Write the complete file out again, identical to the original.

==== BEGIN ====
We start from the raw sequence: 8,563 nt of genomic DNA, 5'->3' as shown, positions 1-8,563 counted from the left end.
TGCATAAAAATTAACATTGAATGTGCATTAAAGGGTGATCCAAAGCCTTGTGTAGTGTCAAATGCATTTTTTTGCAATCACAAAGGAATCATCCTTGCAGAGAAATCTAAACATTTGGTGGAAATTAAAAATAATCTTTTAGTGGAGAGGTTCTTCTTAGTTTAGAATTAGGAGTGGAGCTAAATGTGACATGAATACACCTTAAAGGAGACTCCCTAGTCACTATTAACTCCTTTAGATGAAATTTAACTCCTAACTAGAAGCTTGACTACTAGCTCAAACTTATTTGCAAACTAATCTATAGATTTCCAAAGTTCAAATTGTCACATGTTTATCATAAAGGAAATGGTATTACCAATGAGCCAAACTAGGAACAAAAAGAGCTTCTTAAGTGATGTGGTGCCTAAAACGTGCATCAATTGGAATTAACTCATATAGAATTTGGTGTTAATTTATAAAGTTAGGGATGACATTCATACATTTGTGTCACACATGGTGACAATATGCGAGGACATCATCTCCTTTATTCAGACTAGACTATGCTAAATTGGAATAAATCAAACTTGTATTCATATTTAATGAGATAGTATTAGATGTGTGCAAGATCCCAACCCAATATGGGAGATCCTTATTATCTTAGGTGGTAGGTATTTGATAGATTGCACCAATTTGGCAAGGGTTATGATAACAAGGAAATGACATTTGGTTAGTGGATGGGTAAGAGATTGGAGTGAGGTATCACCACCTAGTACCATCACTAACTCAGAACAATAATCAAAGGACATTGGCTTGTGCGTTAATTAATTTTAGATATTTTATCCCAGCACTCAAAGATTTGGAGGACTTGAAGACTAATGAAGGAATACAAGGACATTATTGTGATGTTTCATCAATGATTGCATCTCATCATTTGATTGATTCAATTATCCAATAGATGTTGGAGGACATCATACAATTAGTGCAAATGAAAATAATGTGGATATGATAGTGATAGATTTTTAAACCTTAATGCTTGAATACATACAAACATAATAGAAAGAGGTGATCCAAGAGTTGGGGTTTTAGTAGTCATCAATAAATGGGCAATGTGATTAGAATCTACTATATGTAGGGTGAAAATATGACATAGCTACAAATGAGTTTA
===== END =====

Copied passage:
We start from the raw sequence: 8,563 nt of genomic DNA, 5'->3' as shown, positions 1-8,563 counted from the left end.
TGCATAAAAATTAACATTGAATGTGCATTAAAGGGTGATCCAAAGCCTTGTGTAGTGTCAAATGCATTTTTTTGCAATCACAAAGGAATCATCCTTGCAGAGAAATCTAAACATTTGGTGGAAATTAAAAATAATCTTTTAGTGGAGAGGTTCTTCTTAGTTTAGAATTAGGAGTGGAGCTAAATGTGACATGAATACACCTTAAAGGAGACTCCCTAGTCACTATTAACTCCTTTAGATGAAATTTAACTCCTAACTAGAAGCTTGACTACTAGCTCAAACTTATTTGCAAACTAATCTATAGATTTCCAAAGTTCAAATTGTCACATGTTTATCATAAAGGAAATGGTATTACCAATGAGCCAAACTAGGAACAAAAAGAGCTTCTTAAGTGATGTGGTGCCTAAAACGTGCATCAATTGGAATTAACTCATATAGAATTTGGTGTTAATTTATAAAGTTAGGGATGACATTCATACATTTGTGTCACACATGGTGACAATATGCGAGGACATCATCTCCTTTATTCAGACTAGACTATGCTAAATTGGAATAAATCAAACTTGTATTCATATTTAATGAGATAGTATTAGATGTGTGCAAGATCCCAACCCAATATGGGAGATCCTTATTATCTTAGGTGGTAGGTATTTGATAGATTGCACCAATTTGGCAAGGGTTATGATAACAAGGAAATGACATTTGGTTAGTGGATGGGTAAGAGATTGGAGTGAGGTATCACCACCTAGTACCATCACTAACTCAGAACAATAATCAAAGGACATTGGCTTGTGCGTTAATTAATTTTAGATATTTTATCCCAGCACTCAAAGATTTGGAGGACTTGAAGACTAATGAAGGAATACAAGGACATTATTGTGATGTTTCATCAATGATTGCATCTCATCATTTGATTGATTCAATTATCCAATAGATGTTGGAGGACATCATACAATTAGTGCAAATGAAAATAATGTGGATATGATAGTGATAGATTTTTAAACCTTAATGCTTGAATACATACAAACATAATAGAAAGAGGTGATCCAAGAGTTGGGGTTTTAGTAGTCATCAATAAATGGGCAATGTGATTAGAATCTACTATATGTAGGGTGAAAATATGACATAGCTACAAATGAGTTTA